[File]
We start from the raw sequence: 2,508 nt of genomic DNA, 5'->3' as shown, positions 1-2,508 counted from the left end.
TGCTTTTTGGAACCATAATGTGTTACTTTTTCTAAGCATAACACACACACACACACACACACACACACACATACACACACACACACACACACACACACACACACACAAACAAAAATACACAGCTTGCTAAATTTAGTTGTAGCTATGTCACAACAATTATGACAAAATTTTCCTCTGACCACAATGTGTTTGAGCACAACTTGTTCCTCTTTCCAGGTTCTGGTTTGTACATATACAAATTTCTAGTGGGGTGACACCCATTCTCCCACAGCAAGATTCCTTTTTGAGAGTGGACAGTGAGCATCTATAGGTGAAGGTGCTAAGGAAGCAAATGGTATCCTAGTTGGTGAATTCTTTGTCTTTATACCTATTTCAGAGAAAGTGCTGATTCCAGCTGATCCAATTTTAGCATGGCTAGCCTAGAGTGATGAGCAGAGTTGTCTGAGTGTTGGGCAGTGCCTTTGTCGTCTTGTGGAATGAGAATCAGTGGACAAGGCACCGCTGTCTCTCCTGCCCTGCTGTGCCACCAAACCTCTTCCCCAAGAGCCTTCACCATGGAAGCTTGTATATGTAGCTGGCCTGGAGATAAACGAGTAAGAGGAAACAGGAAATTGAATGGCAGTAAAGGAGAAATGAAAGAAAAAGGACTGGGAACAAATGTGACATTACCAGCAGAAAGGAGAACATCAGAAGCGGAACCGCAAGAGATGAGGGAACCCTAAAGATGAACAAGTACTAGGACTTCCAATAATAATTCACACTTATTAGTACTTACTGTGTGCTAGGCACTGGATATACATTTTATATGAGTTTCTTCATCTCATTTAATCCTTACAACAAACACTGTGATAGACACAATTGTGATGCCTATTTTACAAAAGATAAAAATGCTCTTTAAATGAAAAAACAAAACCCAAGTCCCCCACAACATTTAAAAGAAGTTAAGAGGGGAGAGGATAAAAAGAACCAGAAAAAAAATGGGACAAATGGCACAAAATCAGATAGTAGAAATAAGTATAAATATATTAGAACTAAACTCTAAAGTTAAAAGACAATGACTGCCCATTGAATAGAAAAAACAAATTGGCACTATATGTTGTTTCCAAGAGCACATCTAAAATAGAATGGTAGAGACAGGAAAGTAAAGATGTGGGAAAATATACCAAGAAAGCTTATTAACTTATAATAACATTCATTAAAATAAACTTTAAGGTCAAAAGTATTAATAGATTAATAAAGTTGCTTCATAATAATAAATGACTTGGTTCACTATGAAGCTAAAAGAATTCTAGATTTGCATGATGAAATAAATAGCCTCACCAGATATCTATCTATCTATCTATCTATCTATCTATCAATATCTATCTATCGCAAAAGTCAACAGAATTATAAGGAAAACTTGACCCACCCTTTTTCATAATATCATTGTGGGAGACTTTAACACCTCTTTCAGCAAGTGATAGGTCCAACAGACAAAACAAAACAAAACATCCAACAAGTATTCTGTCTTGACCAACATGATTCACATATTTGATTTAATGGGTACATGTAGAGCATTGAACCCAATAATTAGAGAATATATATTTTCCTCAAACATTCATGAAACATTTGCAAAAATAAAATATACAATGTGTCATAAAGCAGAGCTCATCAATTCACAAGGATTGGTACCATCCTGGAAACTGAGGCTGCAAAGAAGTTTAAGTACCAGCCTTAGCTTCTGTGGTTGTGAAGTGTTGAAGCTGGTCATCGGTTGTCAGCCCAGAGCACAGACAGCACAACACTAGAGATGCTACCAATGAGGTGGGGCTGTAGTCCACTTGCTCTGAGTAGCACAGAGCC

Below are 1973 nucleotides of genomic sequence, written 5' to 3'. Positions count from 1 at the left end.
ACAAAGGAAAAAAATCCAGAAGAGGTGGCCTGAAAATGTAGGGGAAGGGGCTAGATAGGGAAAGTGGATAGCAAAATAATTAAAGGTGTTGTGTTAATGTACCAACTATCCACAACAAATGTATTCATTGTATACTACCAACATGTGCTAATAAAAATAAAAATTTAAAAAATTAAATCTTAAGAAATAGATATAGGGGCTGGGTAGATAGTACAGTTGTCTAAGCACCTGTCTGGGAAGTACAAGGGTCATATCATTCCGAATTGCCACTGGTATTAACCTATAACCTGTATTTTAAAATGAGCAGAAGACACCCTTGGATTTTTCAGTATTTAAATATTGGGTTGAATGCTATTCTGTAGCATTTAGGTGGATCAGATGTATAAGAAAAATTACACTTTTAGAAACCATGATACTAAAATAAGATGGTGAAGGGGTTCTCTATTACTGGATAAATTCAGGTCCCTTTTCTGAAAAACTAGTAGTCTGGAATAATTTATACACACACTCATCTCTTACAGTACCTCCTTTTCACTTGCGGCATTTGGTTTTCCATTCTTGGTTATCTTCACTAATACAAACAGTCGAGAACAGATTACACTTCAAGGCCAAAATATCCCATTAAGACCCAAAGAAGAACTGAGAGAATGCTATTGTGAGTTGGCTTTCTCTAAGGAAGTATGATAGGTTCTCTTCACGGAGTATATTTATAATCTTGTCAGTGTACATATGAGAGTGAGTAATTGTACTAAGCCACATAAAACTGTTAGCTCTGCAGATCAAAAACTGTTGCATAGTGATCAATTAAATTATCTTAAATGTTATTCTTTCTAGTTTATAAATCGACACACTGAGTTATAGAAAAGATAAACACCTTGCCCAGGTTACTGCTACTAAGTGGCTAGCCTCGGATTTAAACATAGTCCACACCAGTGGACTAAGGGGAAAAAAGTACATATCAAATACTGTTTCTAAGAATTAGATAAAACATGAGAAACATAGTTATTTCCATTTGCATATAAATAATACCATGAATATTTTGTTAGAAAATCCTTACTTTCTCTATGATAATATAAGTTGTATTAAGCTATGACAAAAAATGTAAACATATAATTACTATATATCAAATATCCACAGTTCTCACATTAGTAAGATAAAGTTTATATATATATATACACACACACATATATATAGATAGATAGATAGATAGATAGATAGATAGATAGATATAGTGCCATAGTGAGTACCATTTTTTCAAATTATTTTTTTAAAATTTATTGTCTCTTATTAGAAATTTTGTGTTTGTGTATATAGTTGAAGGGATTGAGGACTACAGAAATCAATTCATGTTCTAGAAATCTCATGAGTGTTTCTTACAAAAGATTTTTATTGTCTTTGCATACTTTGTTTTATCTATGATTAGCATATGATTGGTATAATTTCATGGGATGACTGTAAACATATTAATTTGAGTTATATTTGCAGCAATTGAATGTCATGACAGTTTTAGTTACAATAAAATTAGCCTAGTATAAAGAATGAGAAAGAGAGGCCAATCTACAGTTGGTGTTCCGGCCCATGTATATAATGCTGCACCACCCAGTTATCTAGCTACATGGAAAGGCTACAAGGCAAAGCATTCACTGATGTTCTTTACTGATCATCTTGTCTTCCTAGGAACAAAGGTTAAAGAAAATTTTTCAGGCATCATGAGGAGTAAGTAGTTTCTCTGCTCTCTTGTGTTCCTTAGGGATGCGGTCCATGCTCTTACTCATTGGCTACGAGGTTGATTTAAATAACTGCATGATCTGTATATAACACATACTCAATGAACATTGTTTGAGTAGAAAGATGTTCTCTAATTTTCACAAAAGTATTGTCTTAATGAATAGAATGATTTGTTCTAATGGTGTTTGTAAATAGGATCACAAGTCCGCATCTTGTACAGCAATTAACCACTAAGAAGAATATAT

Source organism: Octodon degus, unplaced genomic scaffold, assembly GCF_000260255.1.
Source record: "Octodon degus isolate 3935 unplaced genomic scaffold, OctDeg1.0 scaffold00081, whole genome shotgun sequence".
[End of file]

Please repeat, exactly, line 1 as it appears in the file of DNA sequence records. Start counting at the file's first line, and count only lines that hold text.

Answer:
We start from the raw sequence: 2,508 nt of genomic DNA, 5'->3' as shown, positions 1-2,508 counted from the left end.